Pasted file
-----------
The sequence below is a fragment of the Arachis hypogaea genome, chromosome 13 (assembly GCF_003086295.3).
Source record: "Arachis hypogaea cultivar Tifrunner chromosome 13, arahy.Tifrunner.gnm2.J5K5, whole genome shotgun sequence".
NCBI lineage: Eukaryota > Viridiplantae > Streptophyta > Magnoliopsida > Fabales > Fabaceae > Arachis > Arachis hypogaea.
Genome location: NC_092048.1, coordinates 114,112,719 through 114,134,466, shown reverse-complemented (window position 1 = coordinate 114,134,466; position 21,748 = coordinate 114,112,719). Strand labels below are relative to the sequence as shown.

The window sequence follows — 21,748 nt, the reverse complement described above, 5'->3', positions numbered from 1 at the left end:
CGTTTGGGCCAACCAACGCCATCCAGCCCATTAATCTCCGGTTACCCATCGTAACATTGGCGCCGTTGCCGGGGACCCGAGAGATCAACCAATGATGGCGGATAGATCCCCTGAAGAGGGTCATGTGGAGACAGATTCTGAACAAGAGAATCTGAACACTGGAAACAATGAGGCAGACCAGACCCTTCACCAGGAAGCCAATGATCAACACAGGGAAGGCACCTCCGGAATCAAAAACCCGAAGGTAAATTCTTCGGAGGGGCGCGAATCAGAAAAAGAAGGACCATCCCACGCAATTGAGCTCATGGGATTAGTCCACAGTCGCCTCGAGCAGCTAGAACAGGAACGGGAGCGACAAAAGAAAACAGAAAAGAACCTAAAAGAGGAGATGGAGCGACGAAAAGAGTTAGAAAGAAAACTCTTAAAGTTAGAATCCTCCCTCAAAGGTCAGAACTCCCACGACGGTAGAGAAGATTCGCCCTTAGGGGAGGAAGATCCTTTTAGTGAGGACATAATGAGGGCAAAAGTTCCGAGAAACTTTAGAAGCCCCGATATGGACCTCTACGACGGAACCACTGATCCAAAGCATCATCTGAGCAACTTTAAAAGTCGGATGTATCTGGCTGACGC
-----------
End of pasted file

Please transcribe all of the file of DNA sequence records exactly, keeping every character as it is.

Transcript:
The sequence below is a fragment of the Arachis hypogaea genome, chromosome 13 (assembly GCF_003086295.3).
Source record: "Arachis hypogaea cultivar Tifrunner chromosome 13, arahy.Tifrunner.gnm2.J5K5, whole genome shotgun sequence".
NCBI lineage: Eukaryota > Viridiplantae > Streptophyta > Magnoliopsida > Fabales > Fabaceae > Arachis > Arachis hypogaea.
Genome location: NC_092048.1, coordinates 114,112,719 through 114,134,466, shown reverse-complemented (window position 1 = coordinate 114,134,466; position 21,748 = coordinate 114,112,719). Strand labels below are relative to the sequence as shown.

The window sequence follows — 21,748 nt, the reverse complement described above, 5'->3', positions numbered from 1 at the left end:
CGTTTGGGCCAACCAACGCCATCCAGCCCATTAATCTCCGGTTACCCATCGTAACATTGGCGCCGTTGCCGGGGACCCGAGAGATCAACCAATGATGGCGGATAGATCCCCTGAAGAGGGTCATGTGGAGACAGATTCTGAACAAGAGAATCTGAACACTGGAAACAATGAGGCAGACCAGACCCTTCACCAGGAAGCCAATGATCAACACAGGGAAGGCACCTCCGGAATCAAAAACCCGAAGGTAAATTCTTCGGAGGGGCGCGAATCAGAAAAAGAAGGACCATCCCACGCAATTGAGCTCATGGGATTAGTCCACAGTCGCCTCGAGCAGCTAGAACAGGAACGGGAGCGACAAAAGAAAACAGAAAAGAACCTAAAAGAGGAGATGGAGCGACGAAAAGAGTTAGAAAGAAAACTCTTAAAGTTAGAATCCTCCCTCAAAGGTCAGAACTCCCACGACGGTAGAGAAGATTCGCCCTTAGGGGAGGAAGATCCTTTTAGTGAGGACATAATGAGGGCAAAAGTTCCGAGAAACTTTAGAAGCCCCGATATGGACCTCTACGACGGAACCACTGATCCAAAGCATCATCTGAGCAACTTTAAAAGTCGGATGTATCTGGCTGACGC